In the nouveau rich age of ignorance, our governance is not moved by shared heritage of history, commerce or the culture of our people whose children were put to bed on stories of the fairies of Koh-e-kaf (Caucasus mountains), who grew up hearing about Samarkand and Bukhara, and Taimur and Babur – even if they did not read the largest collections of Hadith by Imam Bukhari or heard of Khwarizmi (the father of algebra) or philosopher Al Farabi, acknowledged as second only to Aristotle or Ibn-e-Sina, the star philosopher and medical wizard of the Medieval Islamic period.

It seems that the news hasn’t yet been registered in the sanctum sanctorum of our governance that for a quarter of century now the peoples of these countries have been free from the long rule of Tsarist Russia and USSR and are forging their own relations with other nations.

The Asian Development Bank has been playing an active role in expanding transport and communication networks and improving connectivity with and among Central Asian nations, just as the European Development Bank ( EDB) has been working for similar connectivity of Central Asia with Europe. Pakistan has been among the founding members of the ADB but its laidback governance has not shown an interest in improving connectivity with Central Asia. Consequently, connectivity between Pakistan and Central Asian markets has received the lowest priority of all such ADB projects.

The price paid by Pakistan for its laidback governance has resulted in the countries and companies who originally wanted to partner with us for entering into Central Asian markets, ultimately got tired of the inertia in our decision making and moved on with other alternatives.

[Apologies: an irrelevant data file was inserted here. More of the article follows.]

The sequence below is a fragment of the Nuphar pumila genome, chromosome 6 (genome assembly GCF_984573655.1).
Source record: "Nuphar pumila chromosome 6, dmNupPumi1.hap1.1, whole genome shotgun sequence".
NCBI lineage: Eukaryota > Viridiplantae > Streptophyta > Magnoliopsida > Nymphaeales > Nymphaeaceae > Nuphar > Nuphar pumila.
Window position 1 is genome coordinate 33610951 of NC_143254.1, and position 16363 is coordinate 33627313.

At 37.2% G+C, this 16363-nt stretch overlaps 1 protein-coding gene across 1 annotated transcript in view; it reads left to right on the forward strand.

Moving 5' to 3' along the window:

The result has been that everybody has developed energy, trade and communication linkages with Central Asia- except Pakistan. New and improved facilities have been created towards the west for European access, towards the north for Russian access and towards the east for Chinese access to these resources.

The only access route left out is the shortest southern route through Pakistan to global markets, which remains where it was for two centuries when these countries were ruled by Tsarist Russia and the USSR.

The world does not comprise a mere half a dozen countries which our laidback governance has been circling around. But the colonial legacy of a one-track westward look still rules the roost and has entrenched itself into our culture of governance. This dependency has been shrinking the world for Pakistan and increasing its isolation.

A closer network of friendly relations with the arc of Tajikistan, Kyrgyzstan, Kazakhstan, Uzbekistan and Turkmenistan would have brought economic and strategic benefits to Pakistan and also helped handle irritants that have frequently been popping up from across our western border. Extending this arc of friendship to link up with Iran would further benefit Pakistan.

Both Russia and China have strong economic, political and security relations with the Central Asian States. Pakistan is now a full member of the Shanghai Cooperation Organization (SCO) and should work with their understanding and support towards a new era of closer cooperation with Central Asian nations.

What this tells us is the story of a system of governance which was clueless about potential even when the opportunity of the century had walked up to Pakistan itself. Its dependency syndrome has been leading the country into isolation. And it has shown neither will nor capacity to widen the circles of opportunities for the country.

Refusing to learn, Pakistan still hopes to take off on its future journey on a bird which has time and again shown that it doesn’t have any wings to fly.

The writer designed the Board of Investment and the First Women’s Bank. Email: [email protected]